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Crimea: The Motives

What drove the decision to annex Crimea? The sequence of events began with the Euromaidan protest against Yanukovich’s decision not to sign the EU association agreement, and for Russia took a serious turn for the worse when Yanukovich’s government was replaced by a determinedly pro-Western one. There was a strong desire to prevent Ukraine formally aligning itself with the West, whether the EU or NATO. Ukraine remaining outside Russia’s economic integration project, the Eurasian Economic Union, would be a major blow. Another major concern was the status of Sevastopol in a Ukraine governed by pro-Western and indeed radically antiRussian forces. For a regime determined to raise its geostrategic status globally and particularly in the region, no threat to its military presence in the Black Sea could be countenanced (Allison 2014, pp. 1273-1274).

Putin subsequently claimed that Russia’s actions were responses to requests from the residents of Crimea for protection from “specific and tangible threats” ( His vague claims were made in the context of persistent Russian propaganda highlighting the violent repression of Russian speakers on Ukrainian territory, the implication being that such behavior was taking place in Crimea. There is too little evidence of that being so to take this justification seriously (Allison 2014, p. 1296).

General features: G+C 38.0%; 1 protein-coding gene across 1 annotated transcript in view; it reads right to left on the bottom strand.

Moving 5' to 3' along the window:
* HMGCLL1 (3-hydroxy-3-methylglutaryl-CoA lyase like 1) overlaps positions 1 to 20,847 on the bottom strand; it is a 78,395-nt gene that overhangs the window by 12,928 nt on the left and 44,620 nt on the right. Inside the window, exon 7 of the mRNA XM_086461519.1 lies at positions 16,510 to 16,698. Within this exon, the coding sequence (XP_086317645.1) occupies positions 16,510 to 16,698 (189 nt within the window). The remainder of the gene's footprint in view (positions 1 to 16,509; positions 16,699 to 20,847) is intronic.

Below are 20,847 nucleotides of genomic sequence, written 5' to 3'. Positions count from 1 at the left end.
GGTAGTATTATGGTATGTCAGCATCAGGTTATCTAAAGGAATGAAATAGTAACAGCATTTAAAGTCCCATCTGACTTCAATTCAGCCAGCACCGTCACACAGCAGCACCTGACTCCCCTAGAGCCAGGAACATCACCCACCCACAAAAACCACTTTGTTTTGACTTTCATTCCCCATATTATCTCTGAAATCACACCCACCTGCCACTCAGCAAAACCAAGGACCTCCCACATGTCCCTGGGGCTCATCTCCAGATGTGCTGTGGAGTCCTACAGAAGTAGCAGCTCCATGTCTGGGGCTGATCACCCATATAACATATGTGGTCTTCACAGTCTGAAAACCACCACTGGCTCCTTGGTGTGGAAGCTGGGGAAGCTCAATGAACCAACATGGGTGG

Later still Putin justified the annexation in terms of the deep historical importance of Crimea for the Russian people (through the claimed baptism of Vladimir, the founding prince of the Kiev state, on Crimean territory) and the righting of a historical wrong ( president/news/47173). While one might question the veracity of Putin’s claims and whether, even if true, they would justify seizing the territory of another state, he nevertheless expressed sentiments widely held within Russia, and it might well be the case that they drove his own personal approach.

Some argue that because of those popular sentiments, Putin was able to use the annexation of Crimea to restore flagging popularity at home. As part of a general campaign to arouse patriotic enthusiasm by “getting

Russia off her knees,” the dramatic seizure of “sacred soil” increased his poll ratings (Levinson 2015).

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